Il Mulino’s Mazza Sets Sight On 35th Anniversary Of Iconic Manhattan Brand
Mazza’s challenge and gift is the ability to interpret one of New York’s truly iconic menus to a vast array of locations. From Las Vegas and Miami in the US to Tokyo and Dubai, Il Mulino outposts have turned the company into a far-flung worldwide concern.
Among, Mazza’s most recent projects was a trip to Macau. “We just opened a licensed restaurant in a new casino. It was a fascinating project that required the chef to come and work with us in New York for six months. I then joined him there for a couple of months to make sure that we got off to a good start.
Mazza’s story began in his hometown of Sorrento, Italy. When I was 15 I knew I wanted to follow the steps to deepen my “technique and knowledge, so I did 3 years of culinary school in Italy. After school I worked on a prestigious Italian coastal liner for ten years, doing 130 day cruises around the world. This was a very enriching experience, it enhanced my cooking skills with different recipes and variants to cook with.”
He launched his stateside career in 1980 when he moved to the US and opened a couple of restaurants of his own. When Il Mulino’s management came to eat at his Long Island restaurant Classico Risorante, the rest as they say is history. For the past two decades, Mazza has been entrusted to replicate his passion in Il Mulino kitchens in New York and around the world.
Brothers Fernando and Gino Masci created Il Mulino with the idea that they wanted diners to be transported into an atmosphere much like that of their hometown Abruzzo, Italy on the Adriatic Coast, one of Italy’s most fertile regions. Chef Mazza shares the founders’ philosophy of using the best ingredients and beautifully preparing dishes for guests to enjoy.
Mazza’s earthy Italian food is what keeps people coming back. From antipasti to dolci, a traditional menu has brought top life through Mazza’s vision and passion. His approach is to honor the cuisine of Sorrento and to that end he says he imports 95 percent of Il Mulino’s ingredients from Italy.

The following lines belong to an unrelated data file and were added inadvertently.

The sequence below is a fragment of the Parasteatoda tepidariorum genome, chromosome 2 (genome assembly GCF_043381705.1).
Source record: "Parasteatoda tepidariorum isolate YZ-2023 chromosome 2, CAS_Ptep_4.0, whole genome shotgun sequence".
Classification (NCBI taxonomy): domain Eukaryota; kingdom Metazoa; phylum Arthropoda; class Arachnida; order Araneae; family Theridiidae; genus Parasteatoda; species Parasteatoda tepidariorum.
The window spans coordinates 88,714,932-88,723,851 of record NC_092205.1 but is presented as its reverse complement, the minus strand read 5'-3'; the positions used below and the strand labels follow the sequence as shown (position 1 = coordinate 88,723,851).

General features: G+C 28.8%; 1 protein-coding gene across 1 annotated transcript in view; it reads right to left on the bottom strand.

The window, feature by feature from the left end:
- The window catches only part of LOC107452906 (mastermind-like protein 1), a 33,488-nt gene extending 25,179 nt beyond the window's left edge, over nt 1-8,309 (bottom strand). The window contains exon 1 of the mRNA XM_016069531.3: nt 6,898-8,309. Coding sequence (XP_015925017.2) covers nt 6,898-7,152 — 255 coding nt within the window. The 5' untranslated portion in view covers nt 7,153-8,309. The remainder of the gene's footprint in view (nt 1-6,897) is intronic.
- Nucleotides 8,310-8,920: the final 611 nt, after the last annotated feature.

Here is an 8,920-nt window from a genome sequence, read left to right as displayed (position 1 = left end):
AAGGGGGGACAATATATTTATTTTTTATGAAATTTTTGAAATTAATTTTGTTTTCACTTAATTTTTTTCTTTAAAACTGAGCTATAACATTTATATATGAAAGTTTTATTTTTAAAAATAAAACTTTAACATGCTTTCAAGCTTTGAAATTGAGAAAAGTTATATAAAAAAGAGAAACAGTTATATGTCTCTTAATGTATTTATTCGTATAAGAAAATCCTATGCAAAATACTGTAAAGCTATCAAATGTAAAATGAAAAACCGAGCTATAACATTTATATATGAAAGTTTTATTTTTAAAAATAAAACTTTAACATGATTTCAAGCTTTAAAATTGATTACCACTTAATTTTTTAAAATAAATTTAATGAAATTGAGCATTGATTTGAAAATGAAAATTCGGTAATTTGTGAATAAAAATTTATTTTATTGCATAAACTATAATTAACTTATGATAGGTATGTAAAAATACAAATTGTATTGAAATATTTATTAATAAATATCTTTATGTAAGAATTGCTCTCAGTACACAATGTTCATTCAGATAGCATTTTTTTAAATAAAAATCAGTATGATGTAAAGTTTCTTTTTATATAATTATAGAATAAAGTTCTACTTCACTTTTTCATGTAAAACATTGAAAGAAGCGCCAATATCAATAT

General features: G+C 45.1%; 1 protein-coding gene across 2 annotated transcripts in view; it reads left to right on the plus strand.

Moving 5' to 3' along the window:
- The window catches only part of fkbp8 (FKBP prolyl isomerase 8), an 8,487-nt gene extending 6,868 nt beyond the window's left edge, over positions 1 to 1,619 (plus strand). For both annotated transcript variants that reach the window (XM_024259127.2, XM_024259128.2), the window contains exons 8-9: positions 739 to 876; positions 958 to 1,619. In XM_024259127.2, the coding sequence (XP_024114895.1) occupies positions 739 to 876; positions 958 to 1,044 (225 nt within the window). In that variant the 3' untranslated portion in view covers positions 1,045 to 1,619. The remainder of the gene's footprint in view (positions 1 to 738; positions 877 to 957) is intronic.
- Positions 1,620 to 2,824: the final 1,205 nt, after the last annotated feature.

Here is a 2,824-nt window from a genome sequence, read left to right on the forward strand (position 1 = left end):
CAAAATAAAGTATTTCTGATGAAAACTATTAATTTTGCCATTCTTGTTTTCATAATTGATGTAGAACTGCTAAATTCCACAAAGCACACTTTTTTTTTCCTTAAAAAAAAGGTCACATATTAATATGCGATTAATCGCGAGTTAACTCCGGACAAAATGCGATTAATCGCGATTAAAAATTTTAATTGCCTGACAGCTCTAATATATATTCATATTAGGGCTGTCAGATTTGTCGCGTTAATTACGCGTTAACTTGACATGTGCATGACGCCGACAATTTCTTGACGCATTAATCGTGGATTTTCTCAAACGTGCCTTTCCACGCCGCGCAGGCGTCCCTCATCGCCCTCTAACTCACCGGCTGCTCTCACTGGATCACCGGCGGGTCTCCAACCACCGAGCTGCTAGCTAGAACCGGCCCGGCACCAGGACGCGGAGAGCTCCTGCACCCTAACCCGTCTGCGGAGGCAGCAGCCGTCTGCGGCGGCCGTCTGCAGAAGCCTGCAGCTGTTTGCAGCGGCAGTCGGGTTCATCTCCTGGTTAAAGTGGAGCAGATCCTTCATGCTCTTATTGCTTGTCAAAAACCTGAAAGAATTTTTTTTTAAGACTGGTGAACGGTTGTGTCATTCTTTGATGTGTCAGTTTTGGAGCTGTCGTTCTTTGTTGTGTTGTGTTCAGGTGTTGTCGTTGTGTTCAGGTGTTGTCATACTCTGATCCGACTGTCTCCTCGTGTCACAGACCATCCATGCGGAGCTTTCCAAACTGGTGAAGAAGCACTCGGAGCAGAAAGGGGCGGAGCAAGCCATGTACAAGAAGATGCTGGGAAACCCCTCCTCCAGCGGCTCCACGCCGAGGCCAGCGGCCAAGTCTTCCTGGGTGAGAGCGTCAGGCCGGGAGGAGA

Il Mulino’s most popular dish is the homemade ravioli with black truffles and creamy champagne sauce. “My goal is to make sure that all of our locations prepare it the same way,” Mazza noted. “At the same time Mazza and his Il Mulino team have an understanding of a customer base whose tastes and priorities have evolved. We are very flexible and that’s the way I train chefs at each location. We are here to please the customer. We do a lot of gluten-free and vegan dishes that include vegan meatballs with eggplants and have become very popular.”
The brilliance of Mazza lies in his ability to continue to listen to and react to the changes of the Il Mulino customer. “There’s no question that our diners are committed to a healthier lifestyle,” Mazza noted. “So we cook with more olive oil and less salt and butter than we did in the past.”
With Il Mulino’s Prime steak concept under his command, Mazza’a approach to meat is well centered. “I’m convinced that a beef in moderation belongs on a diet. So what we’ve done is find grass-fed organic beef that maximizes taste and our customers’ desires to be as healthy as possible.”
As the company gets ready for its 35th anniversary, Mazza is hard at work on a yearlong celebration to be highlighted by special menus. “We want to bring back many of the legendary dishes that have been such an important part of our success. We will also create some new organic favorites to match with some of our special wines.”
That vision to learn from the past and move into the future is a key element of the Mazza gift. “Of course I am concerned about the new $15 minimum wage and what happens with tipping. We need to have employees that are happy so that they can take care of our customers every day,” Mazza said. “I also know that many of our younger diners are concerned with issues like how animals are treated, so we work diligently to find farms that are focused on humane treatment.”
To accomplish the goal of consistently delivering Il Mulino’s signature dining experience Mazza keeps it simple. “I don’t listen to music,” he said, “I don’t like too much talk in the kitchen. I just concentrate on the food. I’m very focused.”